“Concerning the request that the President must be impeached: such an action would be absolutely reckless in light of recent changes in our place in the global economy. It would as be indefensible both politically and towards President Zuma himself. Until a court case can find him guilty of a crime that warrants dismissal, or the National Assembly pass a vote of no confidence in him, or the ruling party recall him, or the electorate vote for a different party, the demand for his removal, forwarded by however many marchers on the 16th, cannot override the expressed wishes of 11 million voters. With all due respect, the marchers could have been anyone from anywhere. We have to take our mandate from registered South African voters. To do otherwise would be to neglect our duties, which is precisely the thing we’re being accused of doing.
“We will take this opportunity to remind everybody that anyone who wishes to express discontent is free to do so through their parliamentarian or other existing government structures and channels.
“We thank the citizens and the marchers who appeared on the 16th for exercising and being concerned with the protection and sustenance of their democratic constitutional rights. We wish everyone a safe and prosperous festive season and we look forward to continued engagement in the new year. Thank you.”
The media will broadcast the response; on social media, Zuma’s supporters will try to whip up a non-existent warm, fuzzy contentment with the response, dignifying it as far as possible. Twitter and Facebook will go from a smugly hopeful, “They must have heard the dissatisfaction of all those marchers!” to losing its marbles and trending #ZumaMustFall like there’s no tomorrow.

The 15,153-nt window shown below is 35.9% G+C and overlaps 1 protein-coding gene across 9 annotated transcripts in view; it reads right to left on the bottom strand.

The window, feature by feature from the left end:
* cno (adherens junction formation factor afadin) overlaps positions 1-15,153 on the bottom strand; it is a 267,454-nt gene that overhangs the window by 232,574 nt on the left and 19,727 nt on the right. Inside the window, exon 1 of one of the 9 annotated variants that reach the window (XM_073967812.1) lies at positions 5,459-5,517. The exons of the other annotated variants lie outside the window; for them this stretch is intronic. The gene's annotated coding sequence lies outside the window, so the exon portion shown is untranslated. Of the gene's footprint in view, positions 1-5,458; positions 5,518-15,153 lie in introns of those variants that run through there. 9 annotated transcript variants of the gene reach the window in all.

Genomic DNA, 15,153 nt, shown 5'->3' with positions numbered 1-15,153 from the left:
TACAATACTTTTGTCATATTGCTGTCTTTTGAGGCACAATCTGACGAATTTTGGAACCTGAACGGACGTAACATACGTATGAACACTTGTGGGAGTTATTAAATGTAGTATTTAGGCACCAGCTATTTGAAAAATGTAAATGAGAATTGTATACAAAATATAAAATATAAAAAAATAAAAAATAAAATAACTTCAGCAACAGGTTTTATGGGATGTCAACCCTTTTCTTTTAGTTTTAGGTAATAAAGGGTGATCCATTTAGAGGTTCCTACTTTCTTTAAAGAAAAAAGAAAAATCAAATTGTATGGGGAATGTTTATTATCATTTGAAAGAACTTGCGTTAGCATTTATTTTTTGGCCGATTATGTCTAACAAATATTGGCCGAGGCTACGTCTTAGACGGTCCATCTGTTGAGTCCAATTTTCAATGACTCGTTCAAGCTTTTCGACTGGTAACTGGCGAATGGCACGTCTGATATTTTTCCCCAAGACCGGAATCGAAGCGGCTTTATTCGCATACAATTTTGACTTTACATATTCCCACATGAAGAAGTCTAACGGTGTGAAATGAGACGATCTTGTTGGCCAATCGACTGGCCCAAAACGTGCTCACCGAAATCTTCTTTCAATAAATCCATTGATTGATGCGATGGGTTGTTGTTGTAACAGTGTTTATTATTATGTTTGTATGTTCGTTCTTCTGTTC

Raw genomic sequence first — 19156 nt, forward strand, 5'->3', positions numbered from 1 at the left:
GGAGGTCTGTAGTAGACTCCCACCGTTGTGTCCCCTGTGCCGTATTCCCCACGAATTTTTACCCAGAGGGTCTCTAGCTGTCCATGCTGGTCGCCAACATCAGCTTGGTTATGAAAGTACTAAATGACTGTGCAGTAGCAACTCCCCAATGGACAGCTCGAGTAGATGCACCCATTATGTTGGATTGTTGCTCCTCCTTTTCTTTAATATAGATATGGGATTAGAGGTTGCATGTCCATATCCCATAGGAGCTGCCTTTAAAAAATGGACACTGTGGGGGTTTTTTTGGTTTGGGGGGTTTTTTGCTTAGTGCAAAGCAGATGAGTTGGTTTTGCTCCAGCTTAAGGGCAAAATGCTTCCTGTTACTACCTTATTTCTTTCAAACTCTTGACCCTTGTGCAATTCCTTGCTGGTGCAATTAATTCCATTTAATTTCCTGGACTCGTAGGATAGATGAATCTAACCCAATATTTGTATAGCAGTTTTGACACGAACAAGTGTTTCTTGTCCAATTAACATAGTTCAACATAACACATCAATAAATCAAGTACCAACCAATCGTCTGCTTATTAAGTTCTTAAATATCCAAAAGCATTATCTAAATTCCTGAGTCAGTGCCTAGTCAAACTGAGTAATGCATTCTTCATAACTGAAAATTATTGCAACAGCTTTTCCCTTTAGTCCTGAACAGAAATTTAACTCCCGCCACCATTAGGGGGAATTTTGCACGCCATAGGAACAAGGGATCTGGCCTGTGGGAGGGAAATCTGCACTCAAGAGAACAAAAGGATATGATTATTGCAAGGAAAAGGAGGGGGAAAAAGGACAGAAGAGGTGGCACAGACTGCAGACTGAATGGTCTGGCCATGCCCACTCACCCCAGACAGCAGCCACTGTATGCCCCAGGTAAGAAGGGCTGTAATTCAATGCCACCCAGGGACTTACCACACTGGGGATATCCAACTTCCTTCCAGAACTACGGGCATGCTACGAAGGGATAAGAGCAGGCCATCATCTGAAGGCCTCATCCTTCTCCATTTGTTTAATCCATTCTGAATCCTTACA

Come New Years Eve, Jacob Zuma will still be president and something will happen to distract everyone from #ZumaMustFall. The New Age and SABC will carry that story instead until it becomes the new shiny thing.
Looking at these two possibilities, I have to wonder: what is so important on the working weekdays before the 16th that we have to wait for this far-off Public Holiday? Work? The money being made on the preceding workdays is losing value by the hour. What that means is that by the time the drought takes its toll, the salary we’re devoutly going to work for would have lost the value needed to buy the imported foodstuff we’ll need to live off of. We’re being squeezed into a trap with life-or-death consequences, and we cannot rely on existing legal structures to rescue us because by their nature, they follow processes and those (if the law is to have any meaning at all) take time. That’s why the DA lives in court.